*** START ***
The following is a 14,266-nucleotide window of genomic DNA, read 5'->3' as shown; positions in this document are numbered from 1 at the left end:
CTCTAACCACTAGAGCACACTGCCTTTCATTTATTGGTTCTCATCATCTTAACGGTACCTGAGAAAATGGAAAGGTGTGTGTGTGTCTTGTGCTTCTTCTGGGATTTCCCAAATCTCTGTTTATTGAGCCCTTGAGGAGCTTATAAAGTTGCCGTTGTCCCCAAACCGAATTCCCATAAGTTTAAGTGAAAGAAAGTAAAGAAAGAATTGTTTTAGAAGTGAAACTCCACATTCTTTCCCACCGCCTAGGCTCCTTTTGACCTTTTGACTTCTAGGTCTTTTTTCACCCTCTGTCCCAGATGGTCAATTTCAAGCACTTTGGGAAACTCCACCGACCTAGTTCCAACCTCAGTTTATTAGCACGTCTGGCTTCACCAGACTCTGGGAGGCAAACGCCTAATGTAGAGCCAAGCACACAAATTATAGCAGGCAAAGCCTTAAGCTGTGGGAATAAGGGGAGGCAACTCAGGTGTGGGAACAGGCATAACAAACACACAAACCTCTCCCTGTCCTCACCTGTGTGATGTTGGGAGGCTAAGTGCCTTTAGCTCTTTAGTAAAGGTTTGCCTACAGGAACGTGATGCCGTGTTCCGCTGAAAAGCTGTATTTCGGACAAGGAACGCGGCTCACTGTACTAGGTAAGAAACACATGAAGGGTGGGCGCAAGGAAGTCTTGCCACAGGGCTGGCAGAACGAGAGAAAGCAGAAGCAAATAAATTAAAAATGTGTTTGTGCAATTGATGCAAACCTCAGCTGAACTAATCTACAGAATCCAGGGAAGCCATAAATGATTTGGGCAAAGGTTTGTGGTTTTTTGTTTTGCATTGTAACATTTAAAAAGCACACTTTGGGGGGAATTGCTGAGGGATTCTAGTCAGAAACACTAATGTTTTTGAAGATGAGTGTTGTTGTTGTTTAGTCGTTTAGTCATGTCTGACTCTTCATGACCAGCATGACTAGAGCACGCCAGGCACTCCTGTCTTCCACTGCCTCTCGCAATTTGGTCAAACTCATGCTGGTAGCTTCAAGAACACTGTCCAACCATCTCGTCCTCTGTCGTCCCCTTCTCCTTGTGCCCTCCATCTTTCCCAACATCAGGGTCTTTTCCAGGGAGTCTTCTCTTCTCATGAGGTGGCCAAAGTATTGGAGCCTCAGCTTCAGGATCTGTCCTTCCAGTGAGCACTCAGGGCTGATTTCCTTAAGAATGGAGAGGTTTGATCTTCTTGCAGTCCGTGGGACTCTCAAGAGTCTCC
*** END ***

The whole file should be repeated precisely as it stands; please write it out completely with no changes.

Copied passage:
The following is a 14,266-nucleotide window of genomic DNA, read 5'->3' as shown; positions in this document are numbered from 1 at the left end:
CTCTAACCACTAGAGCACACTGCCTTTCATTTATTGGTTCTCATCATCTTAACGGTACCTGAGAAAATGGAAAGGTGTGTGTGTGTCTTGTGCTTCTTCTGGGATTTCCCAAATCTCTGTTTATTGAGCCCTTGAGGAGCTTATAAAGTTGCCGTTGTCCCCAAACCGAATTCCCATAAGTTTAAGTGAAAGAAAGTAAAGAAAGAATTGTTTTAGAAGTGAAACTCCACATTCTTTCCCACCGCCTAGGCTCCTTTTGACCTTTTGACTTCTAGGTCTTTTTTCACCCTCTGTCCCAGATGGTCAATTTCAAGCACTTTGGGAAACTCCACCGACCTAGTTCCAACCTCAGTTTATTAGCACGTCTGGCTTCACCAGACTCTGGGAGGCAAACGCCTAATGTAGAGCCAAGCACACAAATTATAGCAGGCAAAGCCTTAAGCTGTGGGAATAAGGGGAGGCAACTCAGGTGTGGGAACAGGCATAACAAACACACAAACCTCTCCCTGTCCTCACCTGTGTGATGTTGGGAGGCTAAGTGCCTTTAGCTCTTTAGTAAAGGTTTGCCTACAGGAACGTGATGCCGTGTTCCGCTGAAAAGCTGTATTTCGGACAAGGAACGCGGCTCACTGTACTAGGTAAGAAACACATGAAGGGTGGGCGCAAGGAAGTCTTGCCACAGGGCTGGCAGAACGAGAGAAAGCAGAAGCAAATAAATTAAAAATGTGTTTGTGCAATTGATGCAAACCTCAGCTGAACTAATCTACAGAATCCAGGGAAGCCATAAATGATTTGGGCAAAGGTTTGTGGTTTTTTGTTTTGCATTGTAACATTTAAAAAGCACACTTTGGGGGGAATTGCTGAGGGATTCTAGTCAGAAACACTAATGTTTTTGAAGATGAGTGTTGTTGTTGTTTAGTCGTTTAGTCATGTCTGACTCTTCATGACCAGCATGACTAGAGCACGCCAGGCACTCCTGTCTTCCACTGCCTCTCGCAATTTGGTCAAACTCATGCTGGTAGCTTCAAGAACACTGTCCAACCATCTCGTCCTCTGTCGTCCCCTTCTCCTTGTGCCCTCCATCTTTCCCAACATCAGGGTCTTTTCCAGGGAGTCTTCTCTTCTCATGAGGTGGCCAAAGTATTGGAGCCTCAGCTTCAGGATCTGTCCTTCCAGTGAGCACTCAGGGCTGATTTCCTTAAGAATGGAGAGGTTTGATCTTCTTGCAGTCCGTGGGACTCTCAAGAGTCTCC